Friendship Requires Selflessness
Starring: The Voices of John C. Reilly,
Jack McBrayer, Sarah
Silverman, Jane Lynch, Adam
Carolla, Jamie Elman, Ed
O’Neill, Alan Tudyk
Audience: All ages
Runtime: 120 minutes
Distributor: Walt Disney Pictures/Walt
Director: Rich Moore
Executive Producer: John Lasseter
Producer: Clark Spencer
Writer: Jennifer Lee, Phil Johnston
Address Comments To:
Litwak’s Family Fun Center is full of arcade games for all ages to enjoy; but, when the lights go off and the doors close, the characters inside the arcade games live a life of their own. The characters are made of programmed code and can travel between different arcade games through what they call Game Central Station, which in reality is the power strip into which the games are plugged. We are introduced to Ralph, a character in the 8-Bit arcade game Fix-It Felix Jr.
Ralph is a big man in the world of arcade games. Nine feet tall and 600 pounds, he’s a formidable force. His job is to wreck the apartment building of the locals who are called “Nicelanders.” As he wrecks the building, Fix-It Felix, Jr. comes in to fix the building. If Felix fixes the building without getting hit by the bricks that Ralph throws at him, he (and the gameplayer) wins, and the Nicelanders then proceed to throw Ralph off the building and into the mud. The Nicelanders then celebrate with Felix and award him a medal as Ralph goes to live in a pile of bricks. This is Ralph’s job. After all, he’s the bad guy in the Fix-It Felix Jr game.
Because of his destructive nature and his social inept-ability, the people of Niceland ostracize Ralph even when the game isn’t being played. Ralph even attends a Bad Guys “Anonymous” group where one member tells Ralph that just because he’s a “Bad Guy” doesn’t mean that he’s a bad guy. However, Ralph is tired of being the one that is never appreciated and always has to lose. Ralph says he would like to earn a medal for once, but he’s told that “Bad Guys” can’t win medals. Finally fed up, Ralph angrily tells Felix and the Nicelanders he’s going to go get a shiny medal and that when he does, they will have to accept him.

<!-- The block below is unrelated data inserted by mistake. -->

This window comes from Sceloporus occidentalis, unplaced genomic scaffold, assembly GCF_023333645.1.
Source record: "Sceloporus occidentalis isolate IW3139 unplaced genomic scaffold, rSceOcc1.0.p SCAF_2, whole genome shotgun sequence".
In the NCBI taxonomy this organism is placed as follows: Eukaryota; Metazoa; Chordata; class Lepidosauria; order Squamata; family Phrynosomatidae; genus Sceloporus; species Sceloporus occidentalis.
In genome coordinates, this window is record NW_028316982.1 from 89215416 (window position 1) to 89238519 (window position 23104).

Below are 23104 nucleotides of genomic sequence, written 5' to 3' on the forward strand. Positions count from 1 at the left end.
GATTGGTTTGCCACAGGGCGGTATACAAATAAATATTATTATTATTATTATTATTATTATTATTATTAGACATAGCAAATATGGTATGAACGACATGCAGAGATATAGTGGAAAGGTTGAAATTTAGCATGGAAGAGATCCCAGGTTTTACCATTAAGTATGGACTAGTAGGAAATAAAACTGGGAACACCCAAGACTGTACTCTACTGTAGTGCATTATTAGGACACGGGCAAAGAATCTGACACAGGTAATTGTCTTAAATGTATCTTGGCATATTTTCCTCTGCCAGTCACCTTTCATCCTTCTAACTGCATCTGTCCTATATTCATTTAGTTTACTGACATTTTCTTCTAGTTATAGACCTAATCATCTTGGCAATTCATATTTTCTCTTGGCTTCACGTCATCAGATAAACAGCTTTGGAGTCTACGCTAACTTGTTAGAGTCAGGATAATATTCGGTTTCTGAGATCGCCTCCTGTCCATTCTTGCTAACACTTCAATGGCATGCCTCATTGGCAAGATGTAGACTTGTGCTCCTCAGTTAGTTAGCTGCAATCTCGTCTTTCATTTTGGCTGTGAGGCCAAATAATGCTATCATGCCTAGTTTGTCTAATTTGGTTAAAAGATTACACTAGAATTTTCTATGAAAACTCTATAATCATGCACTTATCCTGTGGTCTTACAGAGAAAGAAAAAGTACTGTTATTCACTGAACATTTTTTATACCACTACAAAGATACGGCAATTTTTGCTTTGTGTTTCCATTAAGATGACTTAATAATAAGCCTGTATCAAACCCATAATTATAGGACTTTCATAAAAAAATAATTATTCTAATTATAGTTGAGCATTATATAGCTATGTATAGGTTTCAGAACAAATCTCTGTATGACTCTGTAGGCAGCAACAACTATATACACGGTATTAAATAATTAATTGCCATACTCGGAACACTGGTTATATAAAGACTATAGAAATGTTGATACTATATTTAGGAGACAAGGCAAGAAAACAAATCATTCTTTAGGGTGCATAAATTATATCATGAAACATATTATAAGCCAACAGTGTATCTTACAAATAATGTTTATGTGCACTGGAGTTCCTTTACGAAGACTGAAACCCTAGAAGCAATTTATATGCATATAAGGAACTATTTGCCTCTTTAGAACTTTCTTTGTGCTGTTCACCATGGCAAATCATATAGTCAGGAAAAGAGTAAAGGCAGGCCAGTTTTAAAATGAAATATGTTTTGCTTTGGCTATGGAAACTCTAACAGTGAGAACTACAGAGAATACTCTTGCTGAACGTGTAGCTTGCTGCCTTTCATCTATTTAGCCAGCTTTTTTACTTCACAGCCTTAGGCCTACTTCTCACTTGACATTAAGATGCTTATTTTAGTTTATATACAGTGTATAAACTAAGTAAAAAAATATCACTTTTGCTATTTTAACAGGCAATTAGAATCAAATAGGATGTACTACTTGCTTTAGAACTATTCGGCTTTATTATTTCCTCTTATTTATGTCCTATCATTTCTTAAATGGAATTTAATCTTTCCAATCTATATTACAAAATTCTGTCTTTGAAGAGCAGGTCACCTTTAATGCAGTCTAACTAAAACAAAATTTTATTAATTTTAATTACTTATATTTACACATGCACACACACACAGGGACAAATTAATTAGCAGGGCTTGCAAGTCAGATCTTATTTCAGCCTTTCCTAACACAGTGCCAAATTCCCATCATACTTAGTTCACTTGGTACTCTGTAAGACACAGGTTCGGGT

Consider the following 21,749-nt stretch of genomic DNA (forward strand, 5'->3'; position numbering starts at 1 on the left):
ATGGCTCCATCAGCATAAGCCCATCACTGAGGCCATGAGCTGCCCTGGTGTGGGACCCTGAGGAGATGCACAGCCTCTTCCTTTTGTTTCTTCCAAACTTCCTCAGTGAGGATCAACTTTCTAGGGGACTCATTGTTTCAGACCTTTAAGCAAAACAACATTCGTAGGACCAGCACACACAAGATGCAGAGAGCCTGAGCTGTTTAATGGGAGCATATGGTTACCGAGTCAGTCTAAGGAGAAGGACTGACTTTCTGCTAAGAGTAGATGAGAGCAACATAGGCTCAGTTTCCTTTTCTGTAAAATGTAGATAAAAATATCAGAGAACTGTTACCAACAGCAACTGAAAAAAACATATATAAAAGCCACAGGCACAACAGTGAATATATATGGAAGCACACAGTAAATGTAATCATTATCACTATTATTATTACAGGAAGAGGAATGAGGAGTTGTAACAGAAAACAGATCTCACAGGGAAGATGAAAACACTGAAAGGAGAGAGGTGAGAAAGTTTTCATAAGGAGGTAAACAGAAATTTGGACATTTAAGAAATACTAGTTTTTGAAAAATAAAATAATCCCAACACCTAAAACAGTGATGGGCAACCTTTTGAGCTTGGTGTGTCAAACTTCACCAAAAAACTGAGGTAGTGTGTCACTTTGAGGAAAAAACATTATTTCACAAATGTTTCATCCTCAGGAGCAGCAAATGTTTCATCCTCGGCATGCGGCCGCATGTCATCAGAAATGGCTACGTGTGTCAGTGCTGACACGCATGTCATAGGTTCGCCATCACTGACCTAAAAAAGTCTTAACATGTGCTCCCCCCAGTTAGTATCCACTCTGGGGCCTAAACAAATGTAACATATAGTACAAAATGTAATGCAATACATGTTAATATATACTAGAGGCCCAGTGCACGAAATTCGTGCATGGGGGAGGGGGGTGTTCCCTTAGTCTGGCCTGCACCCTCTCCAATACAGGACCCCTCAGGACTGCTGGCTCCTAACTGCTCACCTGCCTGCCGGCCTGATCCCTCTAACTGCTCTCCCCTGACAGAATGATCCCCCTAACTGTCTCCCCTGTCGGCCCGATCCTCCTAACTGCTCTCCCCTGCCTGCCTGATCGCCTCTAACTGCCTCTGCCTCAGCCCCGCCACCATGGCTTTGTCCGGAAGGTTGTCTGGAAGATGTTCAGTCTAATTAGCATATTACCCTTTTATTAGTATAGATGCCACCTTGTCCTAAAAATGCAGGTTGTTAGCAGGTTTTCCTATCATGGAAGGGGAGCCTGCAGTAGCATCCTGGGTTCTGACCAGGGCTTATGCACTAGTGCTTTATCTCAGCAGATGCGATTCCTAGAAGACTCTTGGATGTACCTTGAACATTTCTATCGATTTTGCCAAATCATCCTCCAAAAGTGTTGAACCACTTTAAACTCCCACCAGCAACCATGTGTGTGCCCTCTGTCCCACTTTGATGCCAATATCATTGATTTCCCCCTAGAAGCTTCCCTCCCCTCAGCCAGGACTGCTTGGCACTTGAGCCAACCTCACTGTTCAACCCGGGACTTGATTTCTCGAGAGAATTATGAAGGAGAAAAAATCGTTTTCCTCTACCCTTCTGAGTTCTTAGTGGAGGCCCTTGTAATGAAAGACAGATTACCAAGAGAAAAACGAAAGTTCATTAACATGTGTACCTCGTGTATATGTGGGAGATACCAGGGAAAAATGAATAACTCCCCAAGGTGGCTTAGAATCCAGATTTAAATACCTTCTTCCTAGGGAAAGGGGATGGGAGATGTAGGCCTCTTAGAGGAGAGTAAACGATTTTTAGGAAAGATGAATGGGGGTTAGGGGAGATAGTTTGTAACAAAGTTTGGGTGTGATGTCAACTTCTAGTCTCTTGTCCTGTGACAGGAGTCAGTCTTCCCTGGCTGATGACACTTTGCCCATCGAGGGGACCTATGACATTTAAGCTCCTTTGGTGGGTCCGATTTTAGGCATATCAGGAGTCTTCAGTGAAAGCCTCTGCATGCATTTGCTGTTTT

Ralph leaves the world of Niceland to find a game where he can find a shiny medal to award himself. As he travels between different games, he meets a young girl named Vanellope who’s even more alone than Ralph is. Through Venellope, Ralph learns an important lesson of helping others instead of himself.
WRECK-IT RALPH is highly entertaining. The story is genuinely fun and moving. Also, characters are each unique with their own little quirks and personalities. Children will enjoy the great animation and adults will love the jokes about the games from the 1980s and 90s. Best of all, WRECK-IT RALPH has a strong moral worldview of loving your neighbor as yourself, literally “your neighbor” in Ralph’s case. The movie appears to have a Christian, redemptive definition of loving your neighbor and being a true friend.
WRECK-IT RALPH does have a slight ambiguity. Ralph is programmed to be the “Bad Guy” in the arcade game and, according to the movie, that’s not bad. Even so, in the end, even though Ralph is still the “Bad Guy” in the game, the people around him choose to accept him because he chose to act selflessly. Thus, younger children could be confused about Ralph in the end being a “Good Bad Guy.” There’s also some light action violence and some scatological humor in WRECK-IT RALPH, so caution is advised.
WRECK-IT RALPH is a funny, entertaining, moving, well-crafted story. It has a great moral worldview of loving your neighbor as yourself, literally “your neighbor” in Ralph’s case. There is some ambiguity when Ralph is considered a “good” “Bad Guy.” There’s also some light animated violence and scatological humor. Otherwise, however, WRECK-IT RALPH is a morally uplifting, redemptive family movie all ages can enjoy.